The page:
Using PAHO methodologies, intercultural meetings known as “knowledge dialogues” between health staff, community leaders, teachers, traditional doctors and local families were vital in establishing trust and discussing fears openly, while still highlighting the importance of traditional doctors and the benefits of local remedies.
Liaising with the local media, including 10 community radio stations and sharing PAHO training guides on “how to report on COVID-19” was also key in debunking conspiracy theories and unfounded concerns.
Eliana Irusta, a media consultant at Andean Rural Health Care, understood the magnitude of the challenge when she visited remote communities in the region of the Moseten people: “due to the lack of electricity in the area, few homes have TV or internet, so information travels from person-to-person.”
The production of several radio “micro-programs” was especially important in relaying information to homes with battery-powered radios.
As a result of these efforts, the campaign reached around 200,000 people. The campaign also resulted in a collective commitment from local authorities to stamp out disinformation regarding COVID-19 vaccines. And in the hardest-to-reach areas of Caranavi, the initiative had another positive effect: vaccinating around 200 people against diphtheria, yellow fever, tetanus and whooping cough.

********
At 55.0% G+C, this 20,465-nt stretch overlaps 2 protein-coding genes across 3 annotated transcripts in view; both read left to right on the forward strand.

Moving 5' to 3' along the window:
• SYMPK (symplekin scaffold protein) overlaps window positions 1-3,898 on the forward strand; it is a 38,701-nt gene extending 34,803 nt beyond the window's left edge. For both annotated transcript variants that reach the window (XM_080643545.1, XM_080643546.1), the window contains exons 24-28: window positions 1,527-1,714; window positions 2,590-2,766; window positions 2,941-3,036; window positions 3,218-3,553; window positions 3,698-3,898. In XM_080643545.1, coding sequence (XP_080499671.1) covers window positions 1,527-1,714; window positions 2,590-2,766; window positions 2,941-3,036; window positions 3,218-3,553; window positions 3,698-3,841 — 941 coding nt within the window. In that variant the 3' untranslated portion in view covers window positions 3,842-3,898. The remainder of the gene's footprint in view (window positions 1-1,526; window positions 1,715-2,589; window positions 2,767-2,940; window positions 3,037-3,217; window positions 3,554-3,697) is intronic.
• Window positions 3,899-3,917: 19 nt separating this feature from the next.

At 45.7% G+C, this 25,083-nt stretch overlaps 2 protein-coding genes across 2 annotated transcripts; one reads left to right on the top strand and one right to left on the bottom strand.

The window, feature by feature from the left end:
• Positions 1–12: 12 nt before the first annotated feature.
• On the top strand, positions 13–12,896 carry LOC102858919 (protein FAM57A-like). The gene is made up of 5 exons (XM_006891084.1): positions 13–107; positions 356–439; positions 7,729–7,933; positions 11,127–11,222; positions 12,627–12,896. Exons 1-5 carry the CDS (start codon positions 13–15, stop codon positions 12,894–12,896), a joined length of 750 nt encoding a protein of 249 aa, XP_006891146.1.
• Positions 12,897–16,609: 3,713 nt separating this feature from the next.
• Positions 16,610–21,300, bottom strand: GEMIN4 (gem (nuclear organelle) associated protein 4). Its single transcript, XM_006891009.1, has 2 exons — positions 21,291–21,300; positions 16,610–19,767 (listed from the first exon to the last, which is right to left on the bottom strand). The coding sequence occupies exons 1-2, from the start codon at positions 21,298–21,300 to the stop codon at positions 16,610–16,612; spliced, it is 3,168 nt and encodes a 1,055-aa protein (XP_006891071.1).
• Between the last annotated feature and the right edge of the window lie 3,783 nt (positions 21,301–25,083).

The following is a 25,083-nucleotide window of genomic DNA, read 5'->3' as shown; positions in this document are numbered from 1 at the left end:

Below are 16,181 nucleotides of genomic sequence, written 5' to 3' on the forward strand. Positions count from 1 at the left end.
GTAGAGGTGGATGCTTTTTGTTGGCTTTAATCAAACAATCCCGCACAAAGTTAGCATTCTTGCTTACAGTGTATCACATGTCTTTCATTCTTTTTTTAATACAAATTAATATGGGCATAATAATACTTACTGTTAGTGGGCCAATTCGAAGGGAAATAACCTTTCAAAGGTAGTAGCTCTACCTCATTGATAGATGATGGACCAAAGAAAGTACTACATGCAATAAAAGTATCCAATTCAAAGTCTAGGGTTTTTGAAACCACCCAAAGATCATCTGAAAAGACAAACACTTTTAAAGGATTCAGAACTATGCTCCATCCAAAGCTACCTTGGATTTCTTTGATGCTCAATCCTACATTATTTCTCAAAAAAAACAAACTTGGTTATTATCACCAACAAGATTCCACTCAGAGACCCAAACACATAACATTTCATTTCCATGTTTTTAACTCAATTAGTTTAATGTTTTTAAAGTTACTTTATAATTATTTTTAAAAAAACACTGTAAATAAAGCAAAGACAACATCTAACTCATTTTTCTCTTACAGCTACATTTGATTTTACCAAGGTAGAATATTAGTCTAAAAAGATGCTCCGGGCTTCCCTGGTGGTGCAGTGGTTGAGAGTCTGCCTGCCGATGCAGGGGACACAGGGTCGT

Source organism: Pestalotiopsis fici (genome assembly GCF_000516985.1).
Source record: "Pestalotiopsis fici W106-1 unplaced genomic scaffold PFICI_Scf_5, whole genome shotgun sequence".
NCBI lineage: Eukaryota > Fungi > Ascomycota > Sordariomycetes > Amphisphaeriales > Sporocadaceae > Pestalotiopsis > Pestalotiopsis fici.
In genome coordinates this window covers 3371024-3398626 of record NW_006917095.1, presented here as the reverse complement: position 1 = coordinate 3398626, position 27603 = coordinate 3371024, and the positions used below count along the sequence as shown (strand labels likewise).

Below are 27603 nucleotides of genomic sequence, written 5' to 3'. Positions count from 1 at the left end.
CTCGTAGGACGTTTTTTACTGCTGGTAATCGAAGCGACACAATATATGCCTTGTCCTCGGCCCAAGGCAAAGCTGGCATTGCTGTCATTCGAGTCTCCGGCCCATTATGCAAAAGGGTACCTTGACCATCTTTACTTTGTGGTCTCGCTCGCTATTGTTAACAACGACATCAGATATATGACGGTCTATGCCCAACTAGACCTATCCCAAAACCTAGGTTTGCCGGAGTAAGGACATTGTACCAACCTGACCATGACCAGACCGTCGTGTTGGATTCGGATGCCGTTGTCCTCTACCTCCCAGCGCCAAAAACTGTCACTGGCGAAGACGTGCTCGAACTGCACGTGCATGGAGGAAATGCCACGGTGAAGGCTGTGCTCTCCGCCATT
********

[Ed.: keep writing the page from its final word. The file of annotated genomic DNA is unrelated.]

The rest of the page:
“It is good that PAHO travelled across rivers and ravines to find out more about the needs of our community,” said Veronica Roca, an Indigenous Moseten leader in Caranavi.
In Bolivia, since COVID-19 vaccines became available in January 2021, the government reports 53.1% of the population received the full vaccination series, with a total of 15,891,936 vaccines administered among its population of 12 million people (including first, second, third and fourth doses).
Vaccination rates in the country have yet to reach the target set by the World Health Organization of providing at least two doses to 70% of the population.
“What we achieved through communication and inclusion was unique – the acceptance of the COVID-19 vaccine, and re-acceptance of regular vaccines,” concluded Llanque, PAHO’s partner on the ground. “Health workers also strengthened ties with the Aymara and Moseten Indigenous communities, a partnership that is fundamental and will have long lasting positive effects when facing future public health challenges.”